Playwright Stephen Sachs has used the true events surrounding the potential discovery of an unknown Jackson Pollock painting as the backdrop to his play about art and authenticity.
Set in a trailer park in Bakersfield California, where life is hard and the people poor, it looks at the eternal question of what is art. Maude (Kathleen Turner) is a mouthy, hard drinking, chain smoking bartender who believes she has found an original painting by the abstract expressionist artist Jackson Pollock in her local thrift store. She is so convinced about its authenticity that she contacts an American art foundation about her find and requests (and pays for) an evaluation, hoping to have it authenticated. Lionel Percy (Ian McDiarmid) is the prestigious art expert who is sent to see the painting.
Through feisty exchanges and emotive monologues the play looks at art’s personal, emotional and monetary value. It also questions the authenticity of those who are the proclaimed experts and decide what is and what is not the real thing. The play inevitably uses the clash of culture, class and education to pull its punches and keep the audience laughing. It is funny, although not quite as clever and witty as Sachs’ probably hoped it would be, but Turner and McDiarmid bring it to life and turn it into a raucous ride of irony and sarcasm.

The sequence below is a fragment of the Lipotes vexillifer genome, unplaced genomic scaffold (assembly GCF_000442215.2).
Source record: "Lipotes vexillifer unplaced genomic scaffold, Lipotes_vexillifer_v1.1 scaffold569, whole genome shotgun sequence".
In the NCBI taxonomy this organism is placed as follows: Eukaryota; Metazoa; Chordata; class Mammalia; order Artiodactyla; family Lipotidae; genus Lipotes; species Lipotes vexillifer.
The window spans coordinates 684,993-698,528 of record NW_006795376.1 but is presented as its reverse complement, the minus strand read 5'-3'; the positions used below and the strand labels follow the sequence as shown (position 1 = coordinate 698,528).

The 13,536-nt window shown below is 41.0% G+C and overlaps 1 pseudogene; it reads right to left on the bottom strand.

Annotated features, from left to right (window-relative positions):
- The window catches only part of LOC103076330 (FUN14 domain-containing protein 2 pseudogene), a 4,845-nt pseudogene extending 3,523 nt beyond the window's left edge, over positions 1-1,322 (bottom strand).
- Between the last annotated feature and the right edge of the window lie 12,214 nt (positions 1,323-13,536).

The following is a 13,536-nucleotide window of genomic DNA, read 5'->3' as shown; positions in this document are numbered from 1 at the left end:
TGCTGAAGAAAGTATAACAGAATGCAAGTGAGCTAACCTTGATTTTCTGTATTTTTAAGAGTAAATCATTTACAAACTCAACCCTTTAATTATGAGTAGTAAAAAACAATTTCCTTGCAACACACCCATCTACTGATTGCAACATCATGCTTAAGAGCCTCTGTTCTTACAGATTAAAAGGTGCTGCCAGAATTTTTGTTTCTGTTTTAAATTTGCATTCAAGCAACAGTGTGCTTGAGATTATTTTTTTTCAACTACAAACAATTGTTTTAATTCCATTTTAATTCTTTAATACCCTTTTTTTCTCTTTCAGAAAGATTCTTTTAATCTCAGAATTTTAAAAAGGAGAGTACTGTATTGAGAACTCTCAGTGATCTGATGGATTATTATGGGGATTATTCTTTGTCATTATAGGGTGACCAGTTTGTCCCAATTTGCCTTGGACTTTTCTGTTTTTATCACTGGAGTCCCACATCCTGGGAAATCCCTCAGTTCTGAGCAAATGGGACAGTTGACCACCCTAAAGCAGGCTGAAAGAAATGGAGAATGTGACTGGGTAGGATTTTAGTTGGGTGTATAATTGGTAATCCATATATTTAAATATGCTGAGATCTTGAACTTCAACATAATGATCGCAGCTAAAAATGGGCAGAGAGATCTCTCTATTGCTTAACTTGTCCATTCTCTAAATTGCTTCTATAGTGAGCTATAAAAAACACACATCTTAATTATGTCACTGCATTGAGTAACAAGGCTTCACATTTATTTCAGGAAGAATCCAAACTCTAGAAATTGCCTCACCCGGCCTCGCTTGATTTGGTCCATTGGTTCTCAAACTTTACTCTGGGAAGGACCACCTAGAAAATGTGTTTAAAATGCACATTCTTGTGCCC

After all the sparing the play finally softens and contemplates the effect art can have on people and what a personal and profoundly moving experience it can be, regardless of a person’s background or education.
Bakersfield Mist is currently showing at The Duchess Theatre in London until 30th August 2014. For more information and tickets go to: www.bakersfieldmist.com